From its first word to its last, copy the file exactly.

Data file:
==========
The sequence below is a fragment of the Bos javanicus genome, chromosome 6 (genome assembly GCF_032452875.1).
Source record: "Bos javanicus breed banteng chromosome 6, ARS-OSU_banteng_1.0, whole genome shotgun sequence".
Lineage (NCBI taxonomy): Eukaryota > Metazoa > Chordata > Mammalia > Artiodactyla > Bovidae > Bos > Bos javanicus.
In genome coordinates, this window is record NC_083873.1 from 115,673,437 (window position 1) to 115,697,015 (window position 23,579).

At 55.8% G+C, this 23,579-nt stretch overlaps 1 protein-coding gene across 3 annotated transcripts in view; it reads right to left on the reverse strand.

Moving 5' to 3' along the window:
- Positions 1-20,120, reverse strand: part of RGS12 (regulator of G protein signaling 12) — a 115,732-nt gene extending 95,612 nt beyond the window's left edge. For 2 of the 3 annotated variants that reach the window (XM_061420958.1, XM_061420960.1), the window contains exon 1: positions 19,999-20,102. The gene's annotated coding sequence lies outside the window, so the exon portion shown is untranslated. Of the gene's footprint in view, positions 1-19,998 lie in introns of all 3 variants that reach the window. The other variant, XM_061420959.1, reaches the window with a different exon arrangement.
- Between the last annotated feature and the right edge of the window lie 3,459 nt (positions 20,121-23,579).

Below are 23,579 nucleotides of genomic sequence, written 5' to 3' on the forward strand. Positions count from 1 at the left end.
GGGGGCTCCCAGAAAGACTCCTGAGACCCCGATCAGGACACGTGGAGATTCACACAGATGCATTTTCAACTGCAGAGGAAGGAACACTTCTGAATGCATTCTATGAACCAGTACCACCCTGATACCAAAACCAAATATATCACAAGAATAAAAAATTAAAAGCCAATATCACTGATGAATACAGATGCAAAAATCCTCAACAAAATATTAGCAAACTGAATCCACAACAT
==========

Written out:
The sequence below is a fragment of the Bos javanicus genome, chromosome 6 (genome assembly GCF_032452875.1).
Source record: "Bos javanicus breed banteng chromosome 6, ARS-OSU_banteng_1.0, whole genome shotgun sequence".
Lineage (NCBI taxonomy): Eukaryota > Metazoa > Chordata > Mammalia > Artiodactyla > Bovidae > Bos > Bos javanicus.
In genome coordinates, this window is record NC_083873.1 from 115,673,437 (window position 1) to 115,697,015 (window position 23,579).

At 55.8% G+C, this 23,579-nt stretch overlaps 1 protein-coding gene across 3 annotated transcripts in view; it reads right to left on the reverse strand.

Moving 5' to 3' along the window:
- Positions 1-20,120, reverse strand: part of RGS12 (regulator of G protein signaling 12) — a 115,732-nt gene extending 95,612 nt beyond the window's left edge. For 2 of the 3 annotated variants that reach the window (XM_061420958.1, XM_061420960.1), the window contains exon 1: positions 19,999-20,102. The gene's annotated coding sequence lies outside the window, so the exon portion shown is untranslated. Of the gene's footprint in view, positions 1-19,998 lie in introns of all 3 variants that reach the window. The other variant, XM_061420959.1, reaches the window with a different exon arrangement.
- Between the last annotated feature and the right edge of the window lie 3,459 nt (positions 20,121-23,579).

Below are 23,579 nucleotides of genomic sequence, written 5' to 3' on the forward strand. Positions count from 1 at the left end.
GGGGGCTCCCAGAAAGACTCCTGAGACCCCGATCAGGACACGTGGAGATTCACACAGATGCATTTTCAACTGCAGAGGAAGGAACACTTCTGAATGCATTCTATGAACCAGTACCACCCTGATACCAAAACCAAATATATCACAAGAATAAAAAATTAAAAGCCAATATCACTGATGAATACAGATGCAAAAATCCTCAACAAAATATTAGCAAACTGAATCCACAACAT